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4 of 5 people found the following review helpful
5.0 out of 5 stars Only one prettier person than Veronica here - that's Joel
This film is the most complete and accessible of all Sturges's films. Others have funnier moments although the mad chase near the start should have your stitches bursting; others are more frenetic, manic, bonkers etc. This is the only one'll make you weep a little so really it's anomalous if you want pure satire. There's a modernity of sensibility about Sturges which...
Published on 26 April 2010 by Mario

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29 of 39 people found the following review helpful
3.0 out of 5 stars "There's a lot to be said for making people laugh."
Preston Sturges' "Sullivan's Travels" is a film about a great deal many things. Yet, despite its pointed commentary on the social and economic ills inherent in American society, its core message is an important one - people should never underestimate the important role laughter plays in their everyday lives.
Film director John Sullivan (Joel McCrea) tells...
Published on 7 Nov 2005 by Steven Y.


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2 of 14 people found the following review helpful
3.0 out of 5 stars Good but not amazing, 31 Jan 2009
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This review is from: Sullivan's Travels [DVD] [1941] (DVD)
This film is regarded as a `classic', though personally I can't really see that it merits such distinction. It's entertaining, certainly, and there are laugh out loud moments along the way. But the screwball style comedy and the pacy dialogue all see a little unsubtle, like everybody is trying a bit too hard.
This period in Hollywood history gave us a wonderful array of feel-good comedies, but if you want to watch one of those try Harvey or Mr Deeds Goes To Town (or indeed anything by Frank Capra). They all have a lightness of touch and charm that is missing here. And I personally find it a little crass to be so self-aggrandising - Preston Sturges' message is that making comedies when the world is in dire straits is just about the most noble, worthwhile thing you can do, and that Hollywood performs a vital service. Surely this message would have more weight if it didn't come direct from a Hollywood comedy director.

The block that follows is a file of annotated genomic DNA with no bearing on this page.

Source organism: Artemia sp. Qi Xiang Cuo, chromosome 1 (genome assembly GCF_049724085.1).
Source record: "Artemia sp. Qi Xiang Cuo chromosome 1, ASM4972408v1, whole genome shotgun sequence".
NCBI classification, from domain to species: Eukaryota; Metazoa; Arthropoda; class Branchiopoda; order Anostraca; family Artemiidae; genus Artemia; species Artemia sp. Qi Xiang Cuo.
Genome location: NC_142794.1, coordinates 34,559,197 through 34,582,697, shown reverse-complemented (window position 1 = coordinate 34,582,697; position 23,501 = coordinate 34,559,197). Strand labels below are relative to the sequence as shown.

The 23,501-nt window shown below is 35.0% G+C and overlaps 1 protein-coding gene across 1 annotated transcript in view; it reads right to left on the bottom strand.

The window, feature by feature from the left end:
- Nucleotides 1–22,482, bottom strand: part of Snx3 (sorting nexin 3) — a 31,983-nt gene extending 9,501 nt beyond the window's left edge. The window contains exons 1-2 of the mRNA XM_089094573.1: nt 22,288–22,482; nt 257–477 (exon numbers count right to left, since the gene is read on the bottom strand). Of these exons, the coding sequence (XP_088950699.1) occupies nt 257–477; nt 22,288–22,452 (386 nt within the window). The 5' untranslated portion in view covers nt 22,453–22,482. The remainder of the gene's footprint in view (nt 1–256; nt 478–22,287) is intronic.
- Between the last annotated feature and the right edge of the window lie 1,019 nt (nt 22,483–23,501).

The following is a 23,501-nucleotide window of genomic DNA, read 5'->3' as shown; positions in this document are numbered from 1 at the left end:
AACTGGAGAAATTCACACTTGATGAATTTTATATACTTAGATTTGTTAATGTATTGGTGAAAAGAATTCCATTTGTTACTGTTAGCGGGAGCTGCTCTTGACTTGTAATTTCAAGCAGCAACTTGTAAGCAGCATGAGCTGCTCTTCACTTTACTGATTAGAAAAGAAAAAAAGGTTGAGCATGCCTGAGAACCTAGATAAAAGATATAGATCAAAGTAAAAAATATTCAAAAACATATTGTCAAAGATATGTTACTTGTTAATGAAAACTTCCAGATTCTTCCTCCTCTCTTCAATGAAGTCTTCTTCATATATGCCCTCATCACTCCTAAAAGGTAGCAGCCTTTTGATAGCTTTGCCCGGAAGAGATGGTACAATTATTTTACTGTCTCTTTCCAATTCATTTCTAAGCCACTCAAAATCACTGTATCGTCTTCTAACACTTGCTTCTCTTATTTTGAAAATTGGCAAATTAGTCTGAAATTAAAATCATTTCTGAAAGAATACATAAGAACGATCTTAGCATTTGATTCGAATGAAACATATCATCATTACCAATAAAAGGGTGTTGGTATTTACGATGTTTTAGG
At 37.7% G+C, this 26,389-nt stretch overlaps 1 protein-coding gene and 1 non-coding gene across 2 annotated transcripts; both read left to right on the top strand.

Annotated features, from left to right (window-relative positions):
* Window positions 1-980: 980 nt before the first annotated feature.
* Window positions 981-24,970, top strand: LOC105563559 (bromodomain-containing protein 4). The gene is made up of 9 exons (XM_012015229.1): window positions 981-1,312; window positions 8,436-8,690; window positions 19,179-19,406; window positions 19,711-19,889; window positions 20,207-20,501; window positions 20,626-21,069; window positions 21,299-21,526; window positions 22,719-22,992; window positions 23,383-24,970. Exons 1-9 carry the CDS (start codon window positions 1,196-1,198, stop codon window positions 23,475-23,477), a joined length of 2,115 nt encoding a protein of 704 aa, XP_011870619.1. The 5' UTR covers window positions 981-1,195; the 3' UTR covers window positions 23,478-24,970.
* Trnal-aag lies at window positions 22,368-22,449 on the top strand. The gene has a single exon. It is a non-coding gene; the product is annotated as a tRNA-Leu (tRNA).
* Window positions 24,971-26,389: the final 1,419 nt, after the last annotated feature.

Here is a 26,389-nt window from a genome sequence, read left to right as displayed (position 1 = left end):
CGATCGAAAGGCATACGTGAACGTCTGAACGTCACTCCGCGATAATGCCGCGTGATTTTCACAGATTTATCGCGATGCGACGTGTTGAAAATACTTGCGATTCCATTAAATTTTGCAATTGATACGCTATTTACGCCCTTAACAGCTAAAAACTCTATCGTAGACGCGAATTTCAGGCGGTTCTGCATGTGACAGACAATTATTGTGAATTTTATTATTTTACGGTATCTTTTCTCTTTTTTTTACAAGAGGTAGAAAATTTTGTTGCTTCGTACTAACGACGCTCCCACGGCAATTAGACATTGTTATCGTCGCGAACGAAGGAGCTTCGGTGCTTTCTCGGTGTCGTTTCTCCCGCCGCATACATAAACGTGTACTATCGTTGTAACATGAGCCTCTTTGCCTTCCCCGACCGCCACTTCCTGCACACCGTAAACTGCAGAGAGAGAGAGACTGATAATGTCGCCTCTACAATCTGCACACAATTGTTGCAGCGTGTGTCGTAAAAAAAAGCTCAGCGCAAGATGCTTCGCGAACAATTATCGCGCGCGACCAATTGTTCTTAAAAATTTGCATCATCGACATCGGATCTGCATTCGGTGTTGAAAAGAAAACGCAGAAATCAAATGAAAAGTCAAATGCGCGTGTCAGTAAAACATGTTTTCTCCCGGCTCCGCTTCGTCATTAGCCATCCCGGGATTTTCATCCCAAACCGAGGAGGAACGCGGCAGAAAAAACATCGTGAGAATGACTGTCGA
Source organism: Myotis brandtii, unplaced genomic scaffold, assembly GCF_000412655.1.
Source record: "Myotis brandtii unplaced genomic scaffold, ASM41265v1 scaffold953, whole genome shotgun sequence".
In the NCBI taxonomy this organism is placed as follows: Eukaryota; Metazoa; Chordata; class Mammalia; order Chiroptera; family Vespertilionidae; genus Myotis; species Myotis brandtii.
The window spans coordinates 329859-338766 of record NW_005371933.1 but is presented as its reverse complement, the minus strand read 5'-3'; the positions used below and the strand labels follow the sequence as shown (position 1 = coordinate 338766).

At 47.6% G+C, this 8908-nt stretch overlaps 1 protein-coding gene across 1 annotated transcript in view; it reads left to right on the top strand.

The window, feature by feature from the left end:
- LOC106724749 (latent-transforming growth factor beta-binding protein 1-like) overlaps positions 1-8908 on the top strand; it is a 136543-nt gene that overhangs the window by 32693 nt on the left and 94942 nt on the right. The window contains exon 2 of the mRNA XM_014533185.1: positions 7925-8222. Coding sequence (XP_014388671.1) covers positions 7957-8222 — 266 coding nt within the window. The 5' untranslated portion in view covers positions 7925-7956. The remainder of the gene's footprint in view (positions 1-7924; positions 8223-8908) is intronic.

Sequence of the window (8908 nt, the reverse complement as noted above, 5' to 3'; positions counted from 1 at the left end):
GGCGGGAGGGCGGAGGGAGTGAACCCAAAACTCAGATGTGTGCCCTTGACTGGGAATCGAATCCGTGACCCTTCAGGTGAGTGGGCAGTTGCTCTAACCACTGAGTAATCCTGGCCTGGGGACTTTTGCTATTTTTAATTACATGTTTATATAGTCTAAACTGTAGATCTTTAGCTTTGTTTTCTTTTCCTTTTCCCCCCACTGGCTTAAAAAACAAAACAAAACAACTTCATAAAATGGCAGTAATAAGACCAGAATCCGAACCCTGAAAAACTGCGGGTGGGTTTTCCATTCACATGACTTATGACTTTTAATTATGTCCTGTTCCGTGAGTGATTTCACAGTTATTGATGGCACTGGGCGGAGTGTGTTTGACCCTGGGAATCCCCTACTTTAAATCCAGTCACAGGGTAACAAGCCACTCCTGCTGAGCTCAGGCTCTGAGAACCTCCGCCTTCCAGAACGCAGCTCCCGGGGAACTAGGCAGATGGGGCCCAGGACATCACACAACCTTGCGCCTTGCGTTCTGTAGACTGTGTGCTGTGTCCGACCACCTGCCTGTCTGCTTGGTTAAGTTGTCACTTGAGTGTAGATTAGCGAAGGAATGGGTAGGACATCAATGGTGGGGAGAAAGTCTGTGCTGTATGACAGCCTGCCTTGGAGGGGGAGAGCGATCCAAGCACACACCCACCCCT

On the plus side, you never quite know where the plot will take you, and it certainly pulls the rug out from under you at times. The performances are good, and Veronica Lake has the captivating screen presence you would expect from a 1940s leading lady. Furthermore, film buffs and fans of the Coen Brothers will be delighted to discover where they got their inspiration for the film O Brother Where Art Thou?
If you want an hour and a half's amusing diversion then this film will do admirably, but as a serious commentary on society I fear it is far too dated to have any real impact.
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0 of 7 people found the following review helpful
3.0 out of 5 stars A Screwball Comedy About Propaganda?, 14 Jan 2011
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This review is from: Sullivan's Travels [DVD] [1941] (DVD)
What role do comedy films have during a war? Shouldn't all efforts be made into making propaganda to help the war effort at home and at the front? This is the interesting proposition that underpins the 1941 screwball comedy by Preston Sturges, a director known for his light touch. Sullivan (Joel McCrea) is a film director who is fed up with creating comedies during the Great Depression and instead wants to reflect the misery that the average person is suffering. To do this he tries to go undercover as a homeless man and mingle. He meets the aspiring actress (Veronica Lake) in his travels and the duo set out to uncover what the real world, away from the Hollywood Hills, is actually like.